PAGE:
White House hammers House GOP over budget proposals as lawmakers return from recess
The White House on Tuesday went on offense against House Republicans, accusing them of breaking an agreement reached during debt ceiling negotiations and pushing budget cuts that would harm the economy and families.
Shalanda Young, director of the Office of Management and Budget, wrote in a memo that while the White House, House Democrats and senators in both parties have stood by the contours of the agreement brokered in May, House Republicans have instead pursued more partisan budget bills.
“Their appropriations bills violate the bipartisan budget agreement and instead push the same deep cuts the House Freedom Caucus has been demanding since the start of this year,” Young wrote in a memo to interested parties.
“The consequences of these bills would be devastating: raising a host of costs for families; hurting students, seniors, and rural communities; slashing support for law enforcement; undermining our economy; and more,” Young added. “Also, this effort by House Republicans distracts from other top priorities, like the need to act on the President’s request for more funding to fight the fentanyl crisis.”
Young’s memo cited various programs that would face cuts if House GOP budget bills were enacted. Those appropriations bills would cut funding for law enforcement, slash funding for schools with low-income students, raise housing costs, undermine government efforts to reduce lead exposure and pollution and reduce support for teachers, Young wrote.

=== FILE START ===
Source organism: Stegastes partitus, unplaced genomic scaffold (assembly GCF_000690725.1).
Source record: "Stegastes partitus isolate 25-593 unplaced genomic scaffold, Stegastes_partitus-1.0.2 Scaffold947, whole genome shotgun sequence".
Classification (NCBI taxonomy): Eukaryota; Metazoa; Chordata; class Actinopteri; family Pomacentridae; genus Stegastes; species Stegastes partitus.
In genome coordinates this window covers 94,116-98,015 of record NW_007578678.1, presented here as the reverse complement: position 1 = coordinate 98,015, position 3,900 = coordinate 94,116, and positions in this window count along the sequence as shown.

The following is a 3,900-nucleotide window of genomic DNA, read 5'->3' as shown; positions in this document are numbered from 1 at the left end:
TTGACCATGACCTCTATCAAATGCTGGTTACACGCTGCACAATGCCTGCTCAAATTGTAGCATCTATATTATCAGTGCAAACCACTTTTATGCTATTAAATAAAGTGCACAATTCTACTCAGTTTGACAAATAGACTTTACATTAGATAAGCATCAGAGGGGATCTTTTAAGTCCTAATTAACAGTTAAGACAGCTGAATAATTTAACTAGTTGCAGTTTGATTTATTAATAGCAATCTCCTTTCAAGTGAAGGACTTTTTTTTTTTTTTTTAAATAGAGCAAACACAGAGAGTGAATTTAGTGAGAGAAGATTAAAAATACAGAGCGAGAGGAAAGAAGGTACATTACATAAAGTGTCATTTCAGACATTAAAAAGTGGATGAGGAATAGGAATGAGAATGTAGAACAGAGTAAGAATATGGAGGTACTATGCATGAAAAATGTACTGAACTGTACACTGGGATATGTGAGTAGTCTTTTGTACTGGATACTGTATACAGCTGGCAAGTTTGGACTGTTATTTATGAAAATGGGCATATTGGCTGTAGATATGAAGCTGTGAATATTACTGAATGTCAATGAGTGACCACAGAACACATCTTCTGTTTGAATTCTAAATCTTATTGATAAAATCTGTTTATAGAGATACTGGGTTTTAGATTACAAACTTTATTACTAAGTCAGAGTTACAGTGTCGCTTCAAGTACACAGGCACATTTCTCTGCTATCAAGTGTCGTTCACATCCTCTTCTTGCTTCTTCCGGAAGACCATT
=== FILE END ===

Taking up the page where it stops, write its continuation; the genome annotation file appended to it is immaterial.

The White House and top House Republicans reached a deal in May to lift the debt ceiling for two years and apply new caps on federal spending over the same duration.
The White House also planned to release fact sheets for all 50 states diving into how House Republicans’ plans would specifically affect public safety and public health for families living there.
The Biden administration has already vowed to veto House GOP spending bills put forward on agriculture, defense and military construction and veterans’ affairs. Those pieces of legislation are unlikely to make it to the president’s desk, as they must pass through the narrowly divided House and Senate.
Still, the memo sent out Tuesday underscores the fight over funding that will take center stage in Washington, D.C., in the coming weeks as the threat of a government shutdown looms at the end of the month.
The hard-line conservative House Freedom Caucus last month vowed to vote against any government funding bill, including a stopgap measure, that doesn’t include a list of GOP policy priorities.